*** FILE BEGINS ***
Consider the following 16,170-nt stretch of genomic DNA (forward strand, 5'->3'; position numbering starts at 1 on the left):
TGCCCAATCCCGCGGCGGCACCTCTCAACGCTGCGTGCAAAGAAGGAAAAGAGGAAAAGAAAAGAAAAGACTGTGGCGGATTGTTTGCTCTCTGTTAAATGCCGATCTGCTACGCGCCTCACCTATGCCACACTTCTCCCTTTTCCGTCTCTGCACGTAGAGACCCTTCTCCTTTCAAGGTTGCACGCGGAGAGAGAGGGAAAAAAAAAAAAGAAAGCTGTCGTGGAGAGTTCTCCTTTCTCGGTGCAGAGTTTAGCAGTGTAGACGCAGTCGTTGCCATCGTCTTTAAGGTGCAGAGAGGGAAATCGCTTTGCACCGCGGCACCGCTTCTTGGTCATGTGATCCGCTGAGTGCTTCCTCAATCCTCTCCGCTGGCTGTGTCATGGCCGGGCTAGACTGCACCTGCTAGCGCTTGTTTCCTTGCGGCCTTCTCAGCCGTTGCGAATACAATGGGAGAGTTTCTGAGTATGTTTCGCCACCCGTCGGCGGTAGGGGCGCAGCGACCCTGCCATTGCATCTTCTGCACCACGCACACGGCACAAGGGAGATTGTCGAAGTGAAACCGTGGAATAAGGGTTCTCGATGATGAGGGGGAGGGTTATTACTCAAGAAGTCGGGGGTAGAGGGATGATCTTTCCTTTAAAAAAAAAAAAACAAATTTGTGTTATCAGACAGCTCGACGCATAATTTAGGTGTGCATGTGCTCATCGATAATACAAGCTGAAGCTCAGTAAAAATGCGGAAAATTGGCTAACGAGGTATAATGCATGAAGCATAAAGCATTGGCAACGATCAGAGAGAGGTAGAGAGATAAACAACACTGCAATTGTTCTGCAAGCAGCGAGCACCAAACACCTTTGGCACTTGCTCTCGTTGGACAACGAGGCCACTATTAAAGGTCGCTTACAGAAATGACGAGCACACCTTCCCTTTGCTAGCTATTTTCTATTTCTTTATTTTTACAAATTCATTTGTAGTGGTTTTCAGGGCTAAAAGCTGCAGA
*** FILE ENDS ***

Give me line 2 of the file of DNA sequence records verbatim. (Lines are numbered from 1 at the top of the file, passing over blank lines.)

TGCCCAATCCCGCGGCGGCACCTCTCAACGCTGCGTGCAAAGAAGGAAAAGAGGAAAAGAAAAGAAAAGACTGTGGCGGATTGTTTGCTCTCTGTTAAATGCCGATCTGCTACGCGCCTCACCTATGCCACACTTCTCCCTTTTCCGTCTCTGCACGTAGAGACCCTTCTCCTTTCAAGGTTGCACGCGGAGAGAGAGGGAAAAAAAAAAAAGAAAGCTGTCGTGGAGAGTTCTCCTTTCTCGGTGCAGAGTTTAGCAGTGTAGACGCAGTCGTTGCCATCGTCTTTAAGGTGCAGAGAGGGAAATCGCTTTGCACCGCGGCACCGCTTCTTGGTCATGTGATCCGCTGAGTGCTTCCTCAATCCTCTCCGCTGGCTGTGTCATGGCCGGGCTAGACTGCACCTGCTAGCGCTTGTTTCCTTGCGGCCTTCTCAGCCGTTGCGAATACAATGGGAGAGTTTCTGAGTATGTTTCGCCACCCGTCGGCGGTAGGGGCGCAGCGACCCTGCCATTGCATCTTCTGCACCACGCACACGGCACAAGGGAGATTGTCGAAGTGAAACCGTGGAATAAGGGTTCTCGATGATGAGGGGGAGGGTTATTACTCAAGAAGTCGGGGGTAGAGGGATGATCTTTCCTTTAAAAAAAAAAAAACAAATTTGTGTTATCAGACAGCTCGACGCATAATTTAGGTGTGCATGTGCTCATCGATAATACAAGCTGAAGCTCAGTAAAAATGCGGAAAATTGGCTAACGAGGTATAATGCATGAAGCATAAAGCATTGGCAACGATCAGAGAGAGGTAGAGAGATAAACAACACTGCAATTGTTCTGCAAGCAGCGAGCACCAAACACCTTTGGCACTTGCTCTCGTTGGACAACGAGGCCACTATTAAAGGTCGCTTACAGAAATGACGAGCACACCTTCCCTTTGCTAGCTATTTTCTATTTCTTTATTTTTACAAATTCATTTGTAGTGGTTTTCAGGGCTAAAAGCTGCAGA